OLR Bill Analysis

sSB 886 (File 111, as amended by Senate “A” and “B”)*

AN ACT CONCERNING AGING IN PLACE.

SUMMARY:

This bill makes changes in several statutes to help senior citizens remain in their own homes and communities as they age (i.e., “age-in-place”). Specifically, it:

1. requires the Department of Social Services (DSS) to incorporate into its existing efforts coordinated outreach to increase the use of the supplemental nutrition assistance program (SNAP) by seniors, among others ( 1);

2. requires local plans of conservation and development (C & D) to consider allowing seniors and individuals with disabilities to remain in their homes and communities ( 2);

3. specifies that the exemption from obtaining a State Building Code variance or exemption for constructing homes with visitable features includes certain building ramps allowing wheelchair access ( 3);

4. adds anyone paid by an institution, organization, agency, or facility to care for seniors to the list of mandated elder abuse reporters and establishes a related training requirement for their employers ( 4);

5. requires DSS, by July 1, 2014, to begin annually reporting to the legislature on elder abuse and neglect complaints it received in the previous calendar year ( 5); and

6. requires the Department of Consumer Protection (DCP), in collaboration with the aging and social services departments, to conduct a public awareness campaign, within available funding, to educate seniors and caregivers on ways to resist aggressive marketing tactics and scams ( 6).

*Senate Amendment “A” replaces the original bill (File 111). It (1) requires DSS to incorporate into its existing efforts outreach to increase SNAP program utilization, instead of creating a new coordinated outreach program; (2) permits, rather than requires, local plans of C & D to include planning that allows seniors and individuals with disabilities to age in place; and (3) requires DCP to collaborate with DSS, in addition to the Aging Department, when conducting its public awareness campaign on aggressive marketing tactics and scams.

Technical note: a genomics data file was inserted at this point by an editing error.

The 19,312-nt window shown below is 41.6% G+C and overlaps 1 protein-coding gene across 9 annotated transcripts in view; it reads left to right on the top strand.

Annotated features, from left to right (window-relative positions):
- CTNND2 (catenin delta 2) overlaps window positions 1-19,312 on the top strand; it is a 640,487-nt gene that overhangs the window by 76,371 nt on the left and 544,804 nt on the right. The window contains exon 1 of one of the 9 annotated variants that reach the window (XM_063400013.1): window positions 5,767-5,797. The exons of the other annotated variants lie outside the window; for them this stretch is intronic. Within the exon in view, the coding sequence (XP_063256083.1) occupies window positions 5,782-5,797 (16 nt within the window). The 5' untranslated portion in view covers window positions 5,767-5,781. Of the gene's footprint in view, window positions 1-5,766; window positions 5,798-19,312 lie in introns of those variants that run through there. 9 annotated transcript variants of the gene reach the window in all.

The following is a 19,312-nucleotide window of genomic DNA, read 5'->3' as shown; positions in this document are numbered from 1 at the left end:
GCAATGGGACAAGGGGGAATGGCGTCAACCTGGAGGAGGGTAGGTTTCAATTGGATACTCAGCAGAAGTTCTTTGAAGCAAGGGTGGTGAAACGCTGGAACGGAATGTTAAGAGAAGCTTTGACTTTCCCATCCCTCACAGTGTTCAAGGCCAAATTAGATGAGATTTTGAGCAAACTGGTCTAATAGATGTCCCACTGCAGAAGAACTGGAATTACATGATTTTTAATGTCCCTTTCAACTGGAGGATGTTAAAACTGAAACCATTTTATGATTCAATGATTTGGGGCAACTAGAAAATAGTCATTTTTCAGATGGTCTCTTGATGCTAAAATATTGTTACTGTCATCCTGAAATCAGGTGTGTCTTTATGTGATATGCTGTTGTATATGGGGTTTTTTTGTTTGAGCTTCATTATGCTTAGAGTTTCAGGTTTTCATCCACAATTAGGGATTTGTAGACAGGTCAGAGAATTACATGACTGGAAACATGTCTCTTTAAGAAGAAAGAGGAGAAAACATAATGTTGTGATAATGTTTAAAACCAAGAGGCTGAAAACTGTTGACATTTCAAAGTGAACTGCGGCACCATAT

It removes provisions regarding (1) state dial-a-ride grant program funds, (2) state personal income tax deductions for long-term care premiums, (3) dependent care state income tax credits, and (4) a new DCP voluntary elder financial abuse training and reporting system. It also makes minor changes to the provision on mandated elder abuse reporters.

*Senate Amendment “B” replaces Senate Amendment “A” and the original bill. It (1) requires DSS to implement the SNAP outreach provision only within available appropriations, (2) specifies that wheelchair access ramps eligible for certain state building code exemptions must comply with the code's International Residential Code portion, (3) removes provisions establishing a uniform recording system for elder abuse and neglect complaints; and (4) makes minor changes to the provision regarding mandated elder abuse reporters.

EFFECTIVE DATE: July 1, 2013

1 — SUPPLEMENTAL NUTRITION ASSISTANCE PROGRAM

The bill requires the DSS commissioner, within available appropriations, to incorporate into existing efforts coordinated outreach to increase awareness and utilization of the state's SNAP program (formerly known as Food Stamps) by those eligible for the program, including recipients of public assistance and home-delivered and congregate meals.

2 — LOCAL PLANS OF CONSERVATION AND DEVELOPMENT (C & D)